Top 5 Telecommuting Myths Debunked for Reluctant Payroll Managers

If you think it is impossible for payroll professionals to work remotely, think again! According to Ken Valuet, a payroll consultant who spoke at the American Payroll Association’s Virtual Congress & Expo 2020, “Not only can telecommuting work in the payroll world, it can allow for greater efficiency and flexibility.” And because payroll is usually a subgroup of a larger department within an organization, such as finance, HR, legal or shared services, he said that what works for other parts of an organization will generally work for payroll too.

Valuet debunked many common myths that may be holding payroll and other department managers back from implementing a workplace telecommuting plan. The following are just a few of them:

Myth #1: Telecommuters work less and are not as productive as on-site employees.

Valuet’s research reveals that, on average, telecommuters work longer hours and are more productive than on-site employees because they are better able to focus, have fewer distractions and have the ability to work in their personal comfort zones.

However, to keep employees motivated and accountable, a telecommuting plan should be in place that includes:

  • Regular check-ins (i.e., by email, phone call, video and/or instant messaging);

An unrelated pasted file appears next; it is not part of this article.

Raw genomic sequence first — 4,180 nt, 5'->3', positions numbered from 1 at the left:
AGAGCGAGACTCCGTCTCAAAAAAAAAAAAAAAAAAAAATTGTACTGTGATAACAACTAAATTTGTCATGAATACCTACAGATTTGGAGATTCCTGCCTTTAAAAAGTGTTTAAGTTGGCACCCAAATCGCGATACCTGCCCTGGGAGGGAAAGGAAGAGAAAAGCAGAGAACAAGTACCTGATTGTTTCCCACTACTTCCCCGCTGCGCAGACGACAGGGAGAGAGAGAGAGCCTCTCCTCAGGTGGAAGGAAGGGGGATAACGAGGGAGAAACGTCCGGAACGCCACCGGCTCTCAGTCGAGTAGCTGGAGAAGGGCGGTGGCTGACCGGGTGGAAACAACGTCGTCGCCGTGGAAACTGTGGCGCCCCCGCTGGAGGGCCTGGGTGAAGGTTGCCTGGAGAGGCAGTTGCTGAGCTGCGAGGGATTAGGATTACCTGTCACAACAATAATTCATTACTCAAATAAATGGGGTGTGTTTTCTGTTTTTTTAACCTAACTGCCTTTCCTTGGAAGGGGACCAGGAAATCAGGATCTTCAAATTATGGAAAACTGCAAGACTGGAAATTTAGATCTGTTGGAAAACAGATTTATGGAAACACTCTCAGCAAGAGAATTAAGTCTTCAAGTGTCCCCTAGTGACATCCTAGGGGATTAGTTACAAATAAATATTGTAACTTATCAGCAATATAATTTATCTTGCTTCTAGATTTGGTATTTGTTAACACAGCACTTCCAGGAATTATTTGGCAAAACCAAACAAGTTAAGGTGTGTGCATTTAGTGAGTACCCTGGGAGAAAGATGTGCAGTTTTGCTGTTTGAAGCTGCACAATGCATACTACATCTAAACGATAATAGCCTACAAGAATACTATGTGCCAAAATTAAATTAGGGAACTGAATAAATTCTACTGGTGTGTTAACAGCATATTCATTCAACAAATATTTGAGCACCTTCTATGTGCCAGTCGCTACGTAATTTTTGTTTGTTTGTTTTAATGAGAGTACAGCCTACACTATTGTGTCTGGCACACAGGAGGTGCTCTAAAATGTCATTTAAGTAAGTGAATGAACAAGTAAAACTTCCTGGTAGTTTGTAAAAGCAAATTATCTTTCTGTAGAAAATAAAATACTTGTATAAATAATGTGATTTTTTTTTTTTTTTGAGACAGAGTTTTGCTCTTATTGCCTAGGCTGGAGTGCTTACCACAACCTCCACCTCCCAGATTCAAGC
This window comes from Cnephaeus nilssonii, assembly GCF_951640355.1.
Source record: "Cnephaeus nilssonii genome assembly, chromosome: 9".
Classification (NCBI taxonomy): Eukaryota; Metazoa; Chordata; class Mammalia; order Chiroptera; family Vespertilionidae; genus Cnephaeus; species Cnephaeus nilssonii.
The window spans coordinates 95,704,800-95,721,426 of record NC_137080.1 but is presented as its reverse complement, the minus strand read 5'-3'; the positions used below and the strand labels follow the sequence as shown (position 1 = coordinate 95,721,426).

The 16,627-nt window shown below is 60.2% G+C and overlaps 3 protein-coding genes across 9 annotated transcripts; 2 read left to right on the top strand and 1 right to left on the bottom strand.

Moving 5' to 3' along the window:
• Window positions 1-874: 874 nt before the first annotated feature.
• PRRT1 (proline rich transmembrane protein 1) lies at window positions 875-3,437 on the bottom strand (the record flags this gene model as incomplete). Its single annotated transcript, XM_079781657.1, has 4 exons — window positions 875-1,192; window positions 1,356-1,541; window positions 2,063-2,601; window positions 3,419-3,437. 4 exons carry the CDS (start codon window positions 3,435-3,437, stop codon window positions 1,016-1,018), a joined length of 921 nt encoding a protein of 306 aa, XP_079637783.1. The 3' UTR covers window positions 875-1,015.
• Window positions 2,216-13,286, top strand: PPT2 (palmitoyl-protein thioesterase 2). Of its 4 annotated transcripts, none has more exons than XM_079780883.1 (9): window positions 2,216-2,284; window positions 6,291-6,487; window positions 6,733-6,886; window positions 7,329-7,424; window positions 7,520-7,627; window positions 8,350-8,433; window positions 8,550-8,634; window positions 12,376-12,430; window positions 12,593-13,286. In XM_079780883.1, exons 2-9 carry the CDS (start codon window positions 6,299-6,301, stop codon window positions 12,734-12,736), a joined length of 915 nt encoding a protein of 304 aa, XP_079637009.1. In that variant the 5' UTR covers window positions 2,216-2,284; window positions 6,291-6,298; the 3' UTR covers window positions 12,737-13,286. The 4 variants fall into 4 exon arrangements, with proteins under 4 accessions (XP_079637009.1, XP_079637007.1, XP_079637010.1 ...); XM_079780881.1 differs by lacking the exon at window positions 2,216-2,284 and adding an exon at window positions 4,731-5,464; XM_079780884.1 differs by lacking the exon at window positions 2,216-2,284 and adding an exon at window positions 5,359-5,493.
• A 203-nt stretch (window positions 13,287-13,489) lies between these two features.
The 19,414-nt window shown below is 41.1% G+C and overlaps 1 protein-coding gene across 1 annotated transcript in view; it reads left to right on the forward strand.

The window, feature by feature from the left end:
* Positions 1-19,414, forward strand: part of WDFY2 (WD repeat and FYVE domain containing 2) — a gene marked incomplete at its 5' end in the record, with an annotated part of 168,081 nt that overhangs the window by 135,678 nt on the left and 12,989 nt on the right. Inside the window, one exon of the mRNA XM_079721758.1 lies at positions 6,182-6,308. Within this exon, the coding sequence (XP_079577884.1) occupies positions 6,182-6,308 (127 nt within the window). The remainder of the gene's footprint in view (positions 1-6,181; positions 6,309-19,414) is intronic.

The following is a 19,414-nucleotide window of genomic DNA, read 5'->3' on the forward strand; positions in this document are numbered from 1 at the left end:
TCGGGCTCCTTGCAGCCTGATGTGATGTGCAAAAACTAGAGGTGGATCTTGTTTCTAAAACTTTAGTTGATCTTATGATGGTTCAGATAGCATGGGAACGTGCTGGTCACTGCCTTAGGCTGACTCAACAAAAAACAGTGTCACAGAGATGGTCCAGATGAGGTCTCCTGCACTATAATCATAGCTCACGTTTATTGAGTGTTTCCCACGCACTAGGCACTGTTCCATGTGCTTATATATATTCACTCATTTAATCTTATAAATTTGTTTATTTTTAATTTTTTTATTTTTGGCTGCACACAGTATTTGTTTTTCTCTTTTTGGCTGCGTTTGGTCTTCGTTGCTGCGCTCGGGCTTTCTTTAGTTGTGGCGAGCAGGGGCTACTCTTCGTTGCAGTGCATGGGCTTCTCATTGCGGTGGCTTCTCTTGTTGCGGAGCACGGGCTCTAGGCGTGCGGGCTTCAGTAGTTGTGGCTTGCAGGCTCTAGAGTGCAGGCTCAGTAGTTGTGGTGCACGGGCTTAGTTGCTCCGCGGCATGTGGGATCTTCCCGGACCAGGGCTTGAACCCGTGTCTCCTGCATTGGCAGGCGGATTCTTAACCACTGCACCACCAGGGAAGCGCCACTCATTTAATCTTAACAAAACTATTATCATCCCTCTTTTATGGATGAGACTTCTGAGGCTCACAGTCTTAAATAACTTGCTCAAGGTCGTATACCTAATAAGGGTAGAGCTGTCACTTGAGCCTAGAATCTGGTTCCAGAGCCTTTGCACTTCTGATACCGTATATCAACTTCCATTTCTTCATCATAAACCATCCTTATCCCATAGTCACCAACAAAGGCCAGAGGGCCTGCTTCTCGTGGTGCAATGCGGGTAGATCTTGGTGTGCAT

• Required virtual meetings on a regular basis;
  • A written telecommuting agreement or contract;
  • Two-way communication about issues and problems;
  • Accessible workflows and procedures that can or must be followed;
  • Clear deadlines for deliverables;
  • Set guidelines for responding to requests from both employers and employees;
  • Set work schedules, availability times and flexibility standards;
  • Online trainings to enable employees to further develop their skills; and
  • Equal advancement opportunities for both remote and in-office employees.

Myth #2: Team spirit and professional bonding will suffer.

In truth, there are many ways employers can foster the creation of professional relationships and a feeling of belonging to keep team spirit and collaboration strong among remote employees. For example, employers can implement:

  • Virtual skill and team-building events;
  • Occasional virtual happy hours and “water cooler” conversations;
  • Collaboration on work-related projects;
  • Team recognition of high-quality work and achievements; and
  • Required on-site days (either on a regular basis or for specific occasions or group trainings).

Myth #3: Potential security risks are too high and difficult to overcome.

Payroll managers may worry that sensitive payroll information, such as employees’ social security numbers, tax information and other personally identifiable information, may be breached by allowing payroll professionals who have access to such information to work from home or in other remote locations.

But studies Valuet examined show that most organizations feel that remote work security is not a major concern and that any issues are easy to solve. In fact, he discovered that 93% of managers that participated in an IRS telework pilot believe that data security is not an issue because most payroll systems are secured in a way that prevents such breaches.

To reduce the risk of potential security issues due to remote work arrangements, Valuet suggests that employers: